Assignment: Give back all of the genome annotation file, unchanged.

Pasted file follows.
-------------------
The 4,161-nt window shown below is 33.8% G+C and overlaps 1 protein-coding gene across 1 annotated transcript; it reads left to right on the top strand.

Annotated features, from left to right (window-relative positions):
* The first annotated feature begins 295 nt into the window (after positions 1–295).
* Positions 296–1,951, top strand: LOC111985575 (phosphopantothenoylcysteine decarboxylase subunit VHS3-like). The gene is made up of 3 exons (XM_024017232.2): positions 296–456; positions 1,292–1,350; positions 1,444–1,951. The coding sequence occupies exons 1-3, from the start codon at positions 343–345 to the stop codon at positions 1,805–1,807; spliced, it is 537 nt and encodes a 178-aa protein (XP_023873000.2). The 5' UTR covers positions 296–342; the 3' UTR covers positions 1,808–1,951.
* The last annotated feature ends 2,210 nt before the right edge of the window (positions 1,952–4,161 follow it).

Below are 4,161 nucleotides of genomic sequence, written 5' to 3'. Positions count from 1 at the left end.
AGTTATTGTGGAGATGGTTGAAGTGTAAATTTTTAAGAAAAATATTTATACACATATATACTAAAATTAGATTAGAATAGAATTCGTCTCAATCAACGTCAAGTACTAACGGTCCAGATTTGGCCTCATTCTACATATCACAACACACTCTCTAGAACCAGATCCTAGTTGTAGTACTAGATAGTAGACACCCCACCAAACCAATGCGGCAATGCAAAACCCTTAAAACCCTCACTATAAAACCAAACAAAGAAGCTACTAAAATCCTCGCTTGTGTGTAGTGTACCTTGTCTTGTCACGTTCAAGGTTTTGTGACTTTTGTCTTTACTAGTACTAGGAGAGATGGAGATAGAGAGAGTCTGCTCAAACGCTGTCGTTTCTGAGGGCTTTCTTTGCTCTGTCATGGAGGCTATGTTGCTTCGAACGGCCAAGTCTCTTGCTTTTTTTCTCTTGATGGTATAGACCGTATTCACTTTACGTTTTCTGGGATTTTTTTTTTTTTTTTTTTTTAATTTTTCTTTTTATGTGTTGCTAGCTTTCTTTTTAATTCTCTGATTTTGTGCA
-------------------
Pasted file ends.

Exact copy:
The 4,161-nt window shown below is 33.8% G+C and overlaps 1 protein-coding gene across 1 annotated transcript; it reads left to right on the top strand.

Annotated features, from left to right (window-relative positions):
* The first annotated feature begins 295 nt into the window (after positions 1–295).
* Positions 296–1,951, top strand: LOC111985575 (phosphopantothenoylcysteine decarboxylase subunit VHS3-like). The gene is made up of 3 exons (XM_024017232.2): positions 296–456; positions 1,292–1,350; positions 1,444–1,951. The coding sequence occupies exons 1-3, from the start codon at positions 343–345 to the stop codon at positions 1,805–1,807; spliced, it is 537 nt and encodes a 178-aa protein (XP_023873000.2). The 5' UTR covers positions 296–342; the 3' UTR covers positions 1,808–1,951.
* The last annotated feature ends 2,210 nt before the right edge of the window (positions 1,952–4,161 follow it).

Below are 4,161 nucleotides of genomic sequence, written 5' to 3'. Positions count from 1 at the left end.
AGTTATTGTGGAGATGGTTGAAGTGTAAATTTTTAAGAAAAATATTTATACACATATATACTAAAATTAGATTAGAATAGAATTCGTCTCAATCAACGTCAAGTACTAACGGTCCAGATTTGGCCTCATTCTACATATCACAACACACTCTCTAGAACCAGATCCTAGTTGTAGTACTAGATAGTAGACACCCCACCAAACCAATGCGGCAATGCAAAACCCTTAAAACCCTCACTATAAAACCAAACAAAGAAGCTACTAAAATCCTCGCTTGTGTGTAGTGTACCTTGTCTTGTCACGTTCAAGGTTTTGTGACTTTTGTCTTTACTAGTACTAGGAGAGATGGAGATAGAGAGAGTCTGCTCAAACGCTGTCGTTTCTGAGGGCTTTCTTTGCTCTGTCATGGAGGCTATGTTGCTTCGAACGGCCAAGTCTCTTGCTTTTTTTCTCTTGATGGTATAGACCGTATTCACTTTACGTTTTCTGGGATTTTTTTTTTTTTTTTTTTTTAATTTTTCTTTTTATGTGTTGCTAGCTTTCTTTTTAATTCTCTGATTTTGTGCA